Proteins don’t usually work in isolation, but rather make up larger complexes such as molecular machines that enable cells to communicate with each other, move cargo around in their interiors, or replicate their DNA.
Yet even with the advent of super-resolution microscopy, the technology has not been powerful enough to distinguish individual molecular features within those densely packed complexes. Up to now, researchers only have been able to visualize closely positioned molecules or molecular complexes with 10 to 20 nanometer resolution.
But by advancing technology, a team at Harvard’s Wyss Institute for Biologically Inspired Engineering has been able to distinguish features 5 nanometers from each other in a densely packed, single-molecular structure, achieving the highest resolution in optical microscopy. The team, led by Wyss core faculty member Peng Yin, used “discrete molecular imaging” (DMI), which enhances its DNA nanotechnology-powered, super-resolution microscopy platform with an integrated set of new imaging methods. The study was reported in Nature Nanotechnology on July 4.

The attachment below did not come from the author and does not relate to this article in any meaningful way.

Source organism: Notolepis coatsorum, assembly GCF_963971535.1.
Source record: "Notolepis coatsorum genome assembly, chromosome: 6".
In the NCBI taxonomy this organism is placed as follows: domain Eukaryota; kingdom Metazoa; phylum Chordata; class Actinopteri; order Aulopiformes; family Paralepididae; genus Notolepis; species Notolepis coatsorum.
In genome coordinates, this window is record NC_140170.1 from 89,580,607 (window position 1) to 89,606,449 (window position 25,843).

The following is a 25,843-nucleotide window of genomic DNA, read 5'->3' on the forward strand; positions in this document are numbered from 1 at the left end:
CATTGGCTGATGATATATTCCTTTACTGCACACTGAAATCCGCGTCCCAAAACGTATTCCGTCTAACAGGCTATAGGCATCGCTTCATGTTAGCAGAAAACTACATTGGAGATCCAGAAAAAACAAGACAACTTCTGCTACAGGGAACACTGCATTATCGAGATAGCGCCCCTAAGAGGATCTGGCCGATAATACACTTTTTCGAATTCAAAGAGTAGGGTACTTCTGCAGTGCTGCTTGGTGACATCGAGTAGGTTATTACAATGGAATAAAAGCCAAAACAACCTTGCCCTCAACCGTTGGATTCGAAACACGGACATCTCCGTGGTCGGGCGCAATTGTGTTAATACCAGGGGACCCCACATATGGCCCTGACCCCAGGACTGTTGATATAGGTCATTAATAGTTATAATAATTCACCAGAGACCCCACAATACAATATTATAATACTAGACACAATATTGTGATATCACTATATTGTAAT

“The ultra-high resolution of DMI advances the DNA-PAINT platform one step further towards the vision of providing the ultimate view of biology,” said Peng Yin, who is also professor of systems biology at Harvard Medical School.
Thee DNA-PAINT technologies developed by Yin and his team are based on the transient binding of two complementary short DNA strands: one attached to the molecular target that the researchers aim to visualize, and the other attached to a fluorescent dye. Repeated cycles of binding and unbinding create a very defined blinking behavior of the dye at the target site, which is highly programmable by the choice of DNA strands and has now been further harnessed by the team’s current work to achieve ultra-high resolution imaging.
“Peng Yin and his team have yet again broken through barriers never before possible by leveraging the power of programmable DNA, not for information storage, but to create nanoscale ‘molecular instruments’ that carry out defined tasks and read out what they analyze. This new advancement to their DNA-powered super-resolution imaging platform is an amazing feat that has the potential to uncover the inner workings of cells at the single-molecule level using conventional microscopes that are available in common biology laboratories,” said Donald Ingber, Judah Folkman Professor of Vascular Biology at Harvard Medical School and the Vascular Biology Program at Boston Children’s Hospital, and professor of bioengineering at the Harvard John A. Paulson School of Engineering and Applied Sciences.
The Wyss Institute’s scientists have benchmarked the ultra-high resolution of DMI using synthetic DNA nanostructures. Next, the researchers plan to apply the technology to actual biological complexes such as the protein complex that duplicates DNA in dividing cells or cell surface receptors binding their ligands.